0RBITALIS is a physics based puzzle game that feels a lot like being in ground control in Kerbal Space Program, with a little bit of Osmos and Portal thrown in for good measure. Another great game published by Mastertronic, made by Alan Zucconi with music by rapper Doseone, the review starts in 5… 4… 3… 2… 1… LAUNCH!
I like games that are easy to learn and hard to master. You can have quick fun and kill some time or you can challenge yourself to become the best. This game accomplishes that and more.
You control a probe, but I’m being very generous when I say that you control it. You point and launch it and then cross your fingers while it silently toils around the screen fighting the most terrible and invincible, not to mention invisible, force in all of the universe: gravity.
The gravity of the situation.
Before shooting the probe you will see a dotted line that represents the immediate trajectory. You can use that to aim the probe and calculate the best possible path so it won’t crash. Stars and other big objects like planets are in your way, and their gravity wells will pull the probe to them of course and you will learn to use their gravity to sling your probe past them and make it stay in one piece for longer.
As you play you will find stars with planets in orbit and those planets have their own satellites in orbit as well! You’ll find comets, wormholes, antigravity stars, and things will get more and more complicated as you make progress- for example you can find yourself having to launch several probes at the same time, or faced with several objects behaving erratically in a pattern that’s hard to tell.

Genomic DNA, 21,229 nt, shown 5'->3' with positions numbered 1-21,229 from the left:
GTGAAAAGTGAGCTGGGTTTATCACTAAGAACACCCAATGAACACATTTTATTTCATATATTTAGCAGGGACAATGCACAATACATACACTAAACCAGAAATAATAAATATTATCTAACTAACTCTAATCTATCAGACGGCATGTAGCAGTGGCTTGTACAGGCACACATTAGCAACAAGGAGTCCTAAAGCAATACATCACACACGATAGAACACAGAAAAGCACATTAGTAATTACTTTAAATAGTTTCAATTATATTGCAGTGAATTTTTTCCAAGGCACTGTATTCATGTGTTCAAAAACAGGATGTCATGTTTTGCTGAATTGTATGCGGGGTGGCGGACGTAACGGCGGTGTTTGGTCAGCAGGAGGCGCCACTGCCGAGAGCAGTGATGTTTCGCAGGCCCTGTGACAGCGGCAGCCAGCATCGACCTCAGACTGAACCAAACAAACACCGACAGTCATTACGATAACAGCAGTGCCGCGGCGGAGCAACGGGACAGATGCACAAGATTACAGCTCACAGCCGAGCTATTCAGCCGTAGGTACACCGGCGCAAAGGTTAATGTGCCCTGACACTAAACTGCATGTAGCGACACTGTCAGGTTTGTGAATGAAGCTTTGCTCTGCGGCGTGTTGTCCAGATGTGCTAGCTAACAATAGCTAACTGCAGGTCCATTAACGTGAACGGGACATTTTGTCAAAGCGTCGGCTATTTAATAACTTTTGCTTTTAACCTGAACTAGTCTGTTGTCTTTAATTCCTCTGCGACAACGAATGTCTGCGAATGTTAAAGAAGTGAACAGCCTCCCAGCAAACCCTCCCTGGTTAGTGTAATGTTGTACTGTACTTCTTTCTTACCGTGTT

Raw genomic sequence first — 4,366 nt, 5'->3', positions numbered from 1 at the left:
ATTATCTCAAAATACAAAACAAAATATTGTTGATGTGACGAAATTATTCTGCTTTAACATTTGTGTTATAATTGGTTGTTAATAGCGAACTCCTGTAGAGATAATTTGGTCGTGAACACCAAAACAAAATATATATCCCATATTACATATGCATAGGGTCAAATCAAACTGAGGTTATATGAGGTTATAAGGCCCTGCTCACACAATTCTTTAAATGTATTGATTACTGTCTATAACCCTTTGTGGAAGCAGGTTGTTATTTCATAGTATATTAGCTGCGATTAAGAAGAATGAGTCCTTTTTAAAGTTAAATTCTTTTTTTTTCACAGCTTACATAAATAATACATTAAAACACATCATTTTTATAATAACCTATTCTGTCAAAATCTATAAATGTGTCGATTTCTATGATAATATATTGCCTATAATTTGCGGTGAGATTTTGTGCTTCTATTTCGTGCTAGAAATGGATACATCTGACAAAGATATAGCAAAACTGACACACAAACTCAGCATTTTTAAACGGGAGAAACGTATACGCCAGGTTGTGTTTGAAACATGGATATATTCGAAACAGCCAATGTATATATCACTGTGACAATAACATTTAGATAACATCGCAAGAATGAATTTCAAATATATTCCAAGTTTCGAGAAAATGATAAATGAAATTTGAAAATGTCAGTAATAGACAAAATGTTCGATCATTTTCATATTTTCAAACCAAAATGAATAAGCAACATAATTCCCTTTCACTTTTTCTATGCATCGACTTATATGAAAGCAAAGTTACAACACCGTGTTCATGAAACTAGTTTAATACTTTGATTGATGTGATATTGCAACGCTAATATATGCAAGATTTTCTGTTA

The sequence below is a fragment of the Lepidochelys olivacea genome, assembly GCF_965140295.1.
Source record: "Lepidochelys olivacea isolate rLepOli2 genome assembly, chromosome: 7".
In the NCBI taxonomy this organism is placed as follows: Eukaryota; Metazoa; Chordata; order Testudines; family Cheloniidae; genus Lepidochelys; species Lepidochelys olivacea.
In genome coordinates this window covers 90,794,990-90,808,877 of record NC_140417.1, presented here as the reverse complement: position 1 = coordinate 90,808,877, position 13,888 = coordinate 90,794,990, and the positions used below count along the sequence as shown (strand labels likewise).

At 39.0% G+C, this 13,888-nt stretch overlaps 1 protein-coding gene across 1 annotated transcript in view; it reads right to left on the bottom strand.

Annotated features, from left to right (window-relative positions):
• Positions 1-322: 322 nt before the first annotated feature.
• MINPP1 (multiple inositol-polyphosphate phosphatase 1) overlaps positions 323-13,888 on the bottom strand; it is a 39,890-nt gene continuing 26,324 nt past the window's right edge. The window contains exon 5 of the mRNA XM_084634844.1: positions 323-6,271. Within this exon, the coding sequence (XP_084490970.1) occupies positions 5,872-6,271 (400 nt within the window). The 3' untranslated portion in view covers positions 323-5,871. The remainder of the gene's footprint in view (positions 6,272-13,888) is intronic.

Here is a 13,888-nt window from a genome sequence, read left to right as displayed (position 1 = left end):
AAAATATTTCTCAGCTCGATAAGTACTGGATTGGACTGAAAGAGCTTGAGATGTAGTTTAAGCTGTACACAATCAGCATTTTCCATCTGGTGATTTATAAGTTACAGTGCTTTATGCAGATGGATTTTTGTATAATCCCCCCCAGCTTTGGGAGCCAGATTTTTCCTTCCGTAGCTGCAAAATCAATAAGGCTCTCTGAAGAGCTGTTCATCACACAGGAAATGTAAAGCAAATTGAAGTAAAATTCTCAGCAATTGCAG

Orbits remain visible, so overtime you’ll see beautiful shapes made by your successes. It is oddly relaxing to watch the complicated twists and turns a good launch makes, but it’s hard on your system: it will lag a lot if you do that. You can press the next level key of course, but I think it’s very bad that a game is so poorly optimized that you can’t watch it for more than two minutes without it stopping dead in its tracks. Worse yet, there is an achievement for making a stable orbit of one hour and since it doesn’t use the system clock to time you a real hour won’t count as an in-game hour or at least that was the case for me.
While I understand that a fast-forward button would ruin the suspense of trying to make a launch work, the game should calculate how long your orbit would last- for ever or for two minutes- and then award you your achievements so you don’t have to sit there doing nothing for over an hour.
An atmospheric game in the vacuum of space.
The visuals of the game are very nice, simplistic and minimalistic as it is the game manages to be beautiful. The patterns that emerge as you play or that are already an integral part of the current level are mesmerizing and the music helps a lot. Who would know that a rapper could create something like it? The score is hauntingly beautiful and has an ethereal feel to it, it reminds me heavily of Osmos. If you spend a few more bucks you can download the soundtrack and an artbook of the game.
There are a hundred levels and daily challenges for you here, and the game is not over when you beat it because it supports user made levels thanks to the included level creator.
Mission is go!
For a price tag of $10, 0RBITALIS is a no brainer. There is huge replay value, the soundtrack and visuals are very nice and the puzzles are challenging. Add the level creator and you’re set to become a NASA engineer in no time!